How do most Americans meet their demise? It's a question as serious as a heart attack.
According to the Centers for Disease Control, about 600,000 people die of heart disease in the United States every year.
That's right, one in four Americans kick off from heart disease.
The leading cause of death for both men and women, slightly more than half of those lost to heart disease in 2009 were men, and coronary heart disease is the most common type of the ailment among both sexes. Coronary heart disease kills more than 385,000 people every year in the United States, and each and every year, some 715,000 Americans suffer the agonizing pain of a heart attack.
Coronary heart disease, by and of itself, costs the United States $108.9 billion annually and that total includes the cost of health care services, medication, and lost workplace productivity.
Now a new 3D printed implant capable of delivering treatment – or even predicting an impending heart attack before a patient shows any physical symptoms – has been built by researchers using 3D printing technology.
The implantable device can be custom-fit to a patient and includes embedded sensors which could one day revolutionize the way patients with cardiac disorders are treated.
It consists of an elastic membrane made from a soft, flexible, silicon material shaped to follow the contours of the heart's outer wall. The research shows minute sensors can be printed on that membrane which are capable of measuring a patient's temperature, detecting mechanical strains and certain critical pH markers.
The scientists say the implant could also deliver a surge of electricity to interrupt arrhythmia conditions and get a patient's heartbeat back on track.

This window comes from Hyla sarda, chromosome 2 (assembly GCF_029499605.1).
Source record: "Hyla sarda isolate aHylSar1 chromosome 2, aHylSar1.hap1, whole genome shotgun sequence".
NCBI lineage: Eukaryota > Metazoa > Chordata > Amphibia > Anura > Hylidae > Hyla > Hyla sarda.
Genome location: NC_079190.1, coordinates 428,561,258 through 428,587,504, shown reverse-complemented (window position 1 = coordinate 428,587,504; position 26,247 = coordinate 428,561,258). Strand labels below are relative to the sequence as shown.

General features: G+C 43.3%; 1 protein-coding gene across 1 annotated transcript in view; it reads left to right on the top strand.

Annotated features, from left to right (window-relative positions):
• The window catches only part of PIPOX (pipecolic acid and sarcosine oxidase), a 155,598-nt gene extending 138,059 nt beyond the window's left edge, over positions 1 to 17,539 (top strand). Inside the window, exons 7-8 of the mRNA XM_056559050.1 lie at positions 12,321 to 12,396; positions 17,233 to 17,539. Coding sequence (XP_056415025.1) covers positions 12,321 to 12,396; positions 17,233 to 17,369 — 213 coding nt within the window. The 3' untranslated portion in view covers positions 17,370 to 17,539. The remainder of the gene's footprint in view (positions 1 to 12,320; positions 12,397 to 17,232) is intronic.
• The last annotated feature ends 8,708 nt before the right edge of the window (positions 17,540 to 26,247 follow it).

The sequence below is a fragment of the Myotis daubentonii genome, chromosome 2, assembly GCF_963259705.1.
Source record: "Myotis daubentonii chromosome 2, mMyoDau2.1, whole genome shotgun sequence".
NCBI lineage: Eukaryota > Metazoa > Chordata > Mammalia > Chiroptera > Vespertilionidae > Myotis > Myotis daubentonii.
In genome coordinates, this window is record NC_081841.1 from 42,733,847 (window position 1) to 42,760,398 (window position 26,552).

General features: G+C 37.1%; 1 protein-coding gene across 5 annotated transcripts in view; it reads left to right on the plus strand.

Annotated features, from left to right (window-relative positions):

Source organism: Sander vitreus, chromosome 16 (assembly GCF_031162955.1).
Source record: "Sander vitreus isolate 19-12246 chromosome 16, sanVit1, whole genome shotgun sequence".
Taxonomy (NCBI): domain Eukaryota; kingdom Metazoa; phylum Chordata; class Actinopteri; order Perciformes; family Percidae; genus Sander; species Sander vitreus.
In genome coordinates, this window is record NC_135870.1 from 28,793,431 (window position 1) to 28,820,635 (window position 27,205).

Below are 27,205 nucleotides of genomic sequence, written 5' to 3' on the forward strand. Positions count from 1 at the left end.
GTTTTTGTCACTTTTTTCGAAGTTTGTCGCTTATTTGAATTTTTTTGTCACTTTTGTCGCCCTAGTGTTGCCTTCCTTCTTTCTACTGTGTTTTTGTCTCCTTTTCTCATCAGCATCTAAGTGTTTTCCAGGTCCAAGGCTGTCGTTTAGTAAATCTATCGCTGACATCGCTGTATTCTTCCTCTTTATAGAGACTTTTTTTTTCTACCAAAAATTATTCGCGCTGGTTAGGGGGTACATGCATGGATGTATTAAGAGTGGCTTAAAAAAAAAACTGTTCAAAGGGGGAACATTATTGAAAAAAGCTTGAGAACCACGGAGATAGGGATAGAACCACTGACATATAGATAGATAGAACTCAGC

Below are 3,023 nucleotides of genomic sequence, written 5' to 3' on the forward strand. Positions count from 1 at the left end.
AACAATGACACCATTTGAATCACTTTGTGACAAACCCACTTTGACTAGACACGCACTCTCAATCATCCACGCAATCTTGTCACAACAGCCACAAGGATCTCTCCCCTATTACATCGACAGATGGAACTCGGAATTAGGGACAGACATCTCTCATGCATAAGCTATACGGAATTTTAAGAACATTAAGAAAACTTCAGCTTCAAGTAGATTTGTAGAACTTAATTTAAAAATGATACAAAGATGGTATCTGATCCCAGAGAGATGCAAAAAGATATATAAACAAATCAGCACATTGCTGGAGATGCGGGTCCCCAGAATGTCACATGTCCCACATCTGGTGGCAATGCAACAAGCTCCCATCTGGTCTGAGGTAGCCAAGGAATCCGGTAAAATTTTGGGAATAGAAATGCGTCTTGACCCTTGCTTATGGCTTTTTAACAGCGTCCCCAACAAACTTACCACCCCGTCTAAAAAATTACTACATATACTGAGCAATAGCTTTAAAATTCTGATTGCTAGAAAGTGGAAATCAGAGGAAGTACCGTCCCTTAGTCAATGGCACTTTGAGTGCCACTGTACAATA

"Each heart is a different shape, and current devices are one-size-fits-all and don't at all conform to the geometry of a patient's heart," said Igor Efimov, a researcher at Washington University in St Louis. "With this application, we image the patient's heart through an MRI or CT scan, then computationally extract the image to build a 3D model that we can print on a 3D printer. We then mold the shape of the membrane that will constitute the base of the device deployed on the surface of the heart."
Efimov sees the device as a sort of "all-round" membrane inserted inside the heart to treat a variety of maladies.
"Medical devices to treat heart rhythm diseases are essentially based on two electrodes inserted through the veins and deployed inside the chambers," Efimov said. "What we want to create is an approach that will allow you to have numerous points of contact and to correct the problem with high-definition diagnostics and high-definition therapy."
The findings were published in Nature Communications.
John Rogers at the University of Illinois at Urbana-Champaign worked with Efimov to create the elastic, silicon membrane. It was fit to a beating rabbit heart and monitors various markers of cardiac health.
"What John has developed here opens up a whole new tool kit for high-resolution cardiac monitoring and stimulation-based therapy," Efimov said.
Using optical scanning techniques, the team reconstructed the exterior geometry of the rabbit heart and then used the files to 3D print a precision replica. The researchers mounted wafer-thin electronic components and ribbon cables before encasing the device inside a thin layer of silicon elastomer.
"The membrane is a little bit smaller than the heart, so you have to stretch it to slip it on," Rogers explained. "That's important, because you need some pressure to achieve good contact with the heart surface, but not so much that it restricts function."
The innovation lies in the fact that the team integrated a range of functionality into the membrane that covers the entire surface of the heart. It's the coverage of the sensors which provides a greater depth spatial resolution for cardiac monitoring and control of any applied stimulation pulses. The idea is that this type of membrane might one day replace implantable defibrillators and pacemakers. Efimov says that the additional pH sensors could be used to predict sudden cardiac arrest by detecting the conditions of ischemia, the reduced blood flow which often presages a heart attack.
Rogers says heart attack detection might come via an integrated "troponin sensor." Troponin levels (a protein group which controls cardiac muscle contraction) could be monitored to determine the extent to which the heart has suffered damage. High levels of troponin are the indicator, and he says checking troponin levels in real time might save lives.